The collected drawings of Memphis designer Nathalie Du Pasquier

Published:  March 12, 2015

The unpublished drawings of Nathalie Du Pasquier have been assembled in Don’t Take These Drawings Seriously — a definitive compilation of  30+ years of the influential Memphis designer’s personal work. Published by powerHouse Books, the volume is designed and edited in collaboration with Apartamento co-founder, Omar Sosa.



Over her career, Du Pasquier created an entire aesthetic of patterns, paintings and “illustrated surfaces”. From shaping the worldwide reputation of Memphis’s work across fashion, art, textiles and architecture in the 80s, to collaborating in 2014 on a range with American Apparel, her iconic bold, colourful, angular work has never gone out of style.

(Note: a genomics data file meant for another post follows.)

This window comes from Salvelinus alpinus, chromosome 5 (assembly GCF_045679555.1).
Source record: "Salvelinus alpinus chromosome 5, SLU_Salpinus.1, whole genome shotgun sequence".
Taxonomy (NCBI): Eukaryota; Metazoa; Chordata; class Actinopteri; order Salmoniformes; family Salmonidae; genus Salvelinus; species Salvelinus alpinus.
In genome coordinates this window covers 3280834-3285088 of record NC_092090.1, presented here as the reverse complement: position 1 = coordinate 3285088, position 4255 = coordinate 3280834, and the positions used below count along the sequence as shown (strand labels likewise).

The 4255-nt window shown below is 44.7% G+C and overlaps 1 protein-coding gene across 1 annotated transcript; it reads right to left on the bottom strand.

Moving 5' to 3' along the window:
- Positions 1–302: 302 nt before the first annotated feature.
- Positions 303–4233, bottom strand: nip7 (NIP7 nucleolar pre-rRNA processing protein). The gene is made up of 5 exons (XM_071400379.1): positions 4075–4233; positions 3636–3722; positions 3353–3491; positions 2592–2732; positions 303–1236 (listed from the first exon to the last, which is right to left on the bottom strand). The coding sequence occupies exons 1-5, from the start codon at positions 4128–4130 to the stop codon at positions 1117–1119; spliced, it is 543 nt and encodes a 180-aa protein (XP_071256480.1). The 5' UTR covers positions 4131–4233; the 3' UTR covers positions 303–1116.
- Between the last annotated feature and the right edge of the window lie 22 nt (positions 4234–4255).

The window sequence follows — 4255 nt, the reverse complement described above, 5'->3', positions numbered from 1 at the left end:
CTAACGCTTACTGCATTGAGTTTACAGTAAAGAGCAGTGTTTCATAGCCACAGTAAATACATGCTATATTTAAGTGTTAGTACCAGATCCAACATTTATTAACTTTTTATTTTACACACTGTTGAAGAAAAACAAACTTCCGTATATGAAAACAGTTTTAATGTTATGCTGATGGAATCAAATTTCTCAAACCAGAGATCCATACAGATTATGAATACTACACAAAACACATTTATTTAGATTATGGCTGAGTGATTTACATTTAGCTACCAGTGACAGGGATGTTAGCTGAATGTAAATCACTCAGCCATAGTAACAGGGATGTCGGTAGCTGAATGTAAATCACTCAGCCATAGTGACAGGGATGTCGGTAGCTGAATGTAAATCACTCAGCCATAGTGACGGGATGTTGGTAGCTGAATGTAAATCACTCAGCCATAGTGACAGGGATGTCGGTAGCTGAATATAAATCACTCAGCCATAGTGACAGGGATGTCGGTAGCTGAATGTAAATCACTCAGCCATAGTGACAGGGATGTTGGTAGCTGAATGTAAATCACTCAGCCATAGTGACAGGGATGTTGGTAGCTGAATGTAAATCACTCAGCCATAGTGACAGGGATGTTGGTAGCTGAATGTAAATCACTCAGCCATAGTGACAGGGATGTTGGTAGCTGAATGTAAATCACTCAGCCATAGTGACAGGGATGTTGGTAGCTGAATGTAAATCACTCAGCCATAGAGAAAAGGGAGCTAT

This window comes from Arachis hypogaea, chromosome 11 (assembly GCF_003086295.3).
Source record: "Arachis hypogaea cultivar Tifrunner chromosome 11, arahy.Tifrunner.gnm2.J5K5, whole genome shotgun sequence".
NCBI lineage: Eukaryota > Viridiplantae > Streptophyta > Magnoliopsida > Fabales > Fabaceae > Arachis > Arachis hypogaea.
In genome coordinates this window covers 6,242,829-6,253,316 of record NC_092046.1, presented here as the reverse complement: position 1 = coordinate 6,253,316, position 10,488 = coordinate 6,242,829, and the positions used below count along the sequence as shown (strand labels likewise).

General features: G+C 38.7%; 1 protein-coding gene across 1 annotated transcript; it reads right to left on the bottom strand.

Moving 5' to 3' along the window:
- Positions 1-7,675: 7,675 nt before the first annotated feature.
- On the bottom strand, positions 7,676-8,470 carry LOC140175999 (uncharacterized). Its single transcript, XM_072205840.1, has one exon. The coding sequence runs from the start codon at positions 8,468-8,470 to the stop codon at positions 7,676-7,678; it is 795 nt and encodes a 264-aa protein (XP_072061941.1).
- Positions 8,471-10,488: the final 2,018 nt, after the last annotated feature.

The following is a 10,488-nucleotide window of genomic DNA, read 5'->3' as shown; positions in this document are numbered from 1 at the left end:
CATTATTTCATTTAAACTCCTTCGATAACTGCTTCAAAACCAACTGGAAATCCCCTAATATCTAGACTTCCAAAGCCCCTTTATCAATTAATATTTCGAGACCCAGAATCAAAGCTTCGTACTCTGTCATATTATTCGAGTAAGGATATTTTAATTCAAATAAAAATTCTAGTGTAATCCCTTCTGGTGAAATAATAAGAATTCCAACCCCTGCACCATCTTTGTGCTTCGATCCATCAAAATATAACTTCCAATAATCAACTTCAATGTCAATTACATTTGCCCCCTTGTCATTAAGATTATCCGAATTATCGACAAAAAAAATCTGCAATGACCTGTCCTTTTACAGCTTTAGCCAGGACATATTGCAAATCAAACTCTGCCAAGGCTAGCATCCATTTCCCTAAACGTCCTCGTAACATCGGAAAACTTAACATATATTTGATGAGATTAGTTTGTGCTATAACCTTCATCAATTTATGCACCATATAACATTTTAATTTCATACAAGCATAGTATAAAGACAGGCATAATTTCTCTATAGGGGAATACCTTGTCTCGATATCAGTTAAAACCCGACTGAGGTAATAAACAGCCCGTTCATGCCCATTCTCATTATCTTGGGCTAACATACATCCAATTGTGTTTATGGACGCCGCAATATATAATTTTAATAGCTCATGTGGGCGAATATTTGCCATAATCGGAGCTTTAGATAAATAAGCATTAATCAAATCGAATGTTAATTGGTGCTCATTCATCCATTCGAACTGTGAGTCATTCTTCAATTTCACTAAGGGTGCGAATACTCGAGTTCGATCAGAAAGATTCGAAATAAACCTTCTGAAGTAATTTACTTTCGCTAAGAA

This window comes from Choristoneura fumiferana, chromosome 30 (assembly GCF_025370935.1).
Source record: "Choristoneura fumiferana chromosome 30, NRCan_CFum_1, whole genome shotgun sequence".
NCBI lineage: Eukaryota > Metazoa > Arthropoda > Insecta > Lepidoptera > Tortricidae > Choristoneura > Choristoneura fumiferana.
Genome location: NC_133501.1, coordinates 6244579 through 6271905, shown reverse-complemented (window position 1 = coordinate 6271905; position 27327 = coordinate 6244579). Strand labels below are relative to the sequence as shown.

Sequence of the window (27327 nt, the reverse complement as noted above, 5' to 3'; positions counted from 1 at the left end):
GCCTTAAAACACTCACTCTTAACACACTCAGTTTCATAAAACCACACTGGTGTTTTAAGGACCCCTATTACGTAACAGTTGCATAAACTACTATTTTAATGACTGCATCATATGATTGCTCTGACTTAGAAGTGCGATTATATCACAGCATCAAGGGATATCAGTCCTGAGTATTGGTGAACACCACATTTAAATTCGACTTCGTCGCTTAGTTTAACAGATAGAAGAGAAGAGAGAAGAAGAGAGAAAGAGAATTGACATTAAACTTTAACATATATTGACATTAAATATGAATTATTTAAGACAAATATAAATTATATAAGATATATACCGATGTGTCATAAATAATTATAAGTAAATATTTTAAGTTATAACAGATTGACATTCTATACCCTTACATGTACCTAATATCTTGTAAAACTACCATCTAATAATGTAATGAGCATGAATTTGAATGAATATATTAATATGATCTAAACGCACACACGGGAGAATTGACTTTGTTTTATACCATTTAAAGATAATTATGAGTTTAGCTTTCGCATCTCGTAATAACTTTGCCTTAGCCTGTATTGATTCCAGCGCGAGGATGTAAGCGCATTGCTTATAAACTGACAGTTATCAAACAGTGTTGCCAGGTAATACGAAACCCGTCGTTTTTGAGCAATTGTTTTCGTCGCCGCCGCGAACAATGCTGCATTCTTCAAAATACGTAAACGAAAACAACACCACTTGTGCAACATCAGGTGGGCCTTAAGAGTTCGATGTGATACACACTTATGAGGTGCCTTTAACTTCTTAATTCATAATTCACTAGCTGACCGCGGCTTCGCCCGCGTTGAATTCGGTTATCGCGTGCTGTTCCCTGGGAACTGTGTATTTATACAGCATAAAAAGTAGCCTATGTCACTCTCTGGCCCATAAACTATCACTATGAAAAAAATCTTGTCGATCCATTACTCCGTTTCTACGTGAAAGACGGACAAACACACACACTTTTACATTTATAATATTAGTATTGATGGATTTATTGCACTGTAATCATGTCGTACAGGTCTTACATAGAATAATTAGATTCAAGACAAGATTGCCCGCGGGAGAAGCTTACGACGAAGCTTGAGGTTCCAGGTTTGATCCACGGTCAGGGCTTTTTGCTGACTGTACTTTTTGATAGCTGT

The selection of works featured in the book, pulled from the drawers of Du Pasquier’s studio, are arranged from the smallest objects, like watches and jewellery, to larger objects, like buildings.

“This collection of lost and found drawings will not follow a chronological order. We decided to go from small things to bigger ones. From things on the body to things outside the body,” writes Du Pasquier.



Each chapter is prefaced with a little slice of narrative by the artist. She writes:

“In 1980 or 1981 the first Sony Walkman arrived from Japan. At that time they were only for the American girls who were magically appearing twice a year in Milan for the fashion shows. Beautiful, tall girls walking to the rhythm of music that we could not hear. It was incredible, and the idea of being isolated from the crowd was very cool indeed.”

Very cool indeed.


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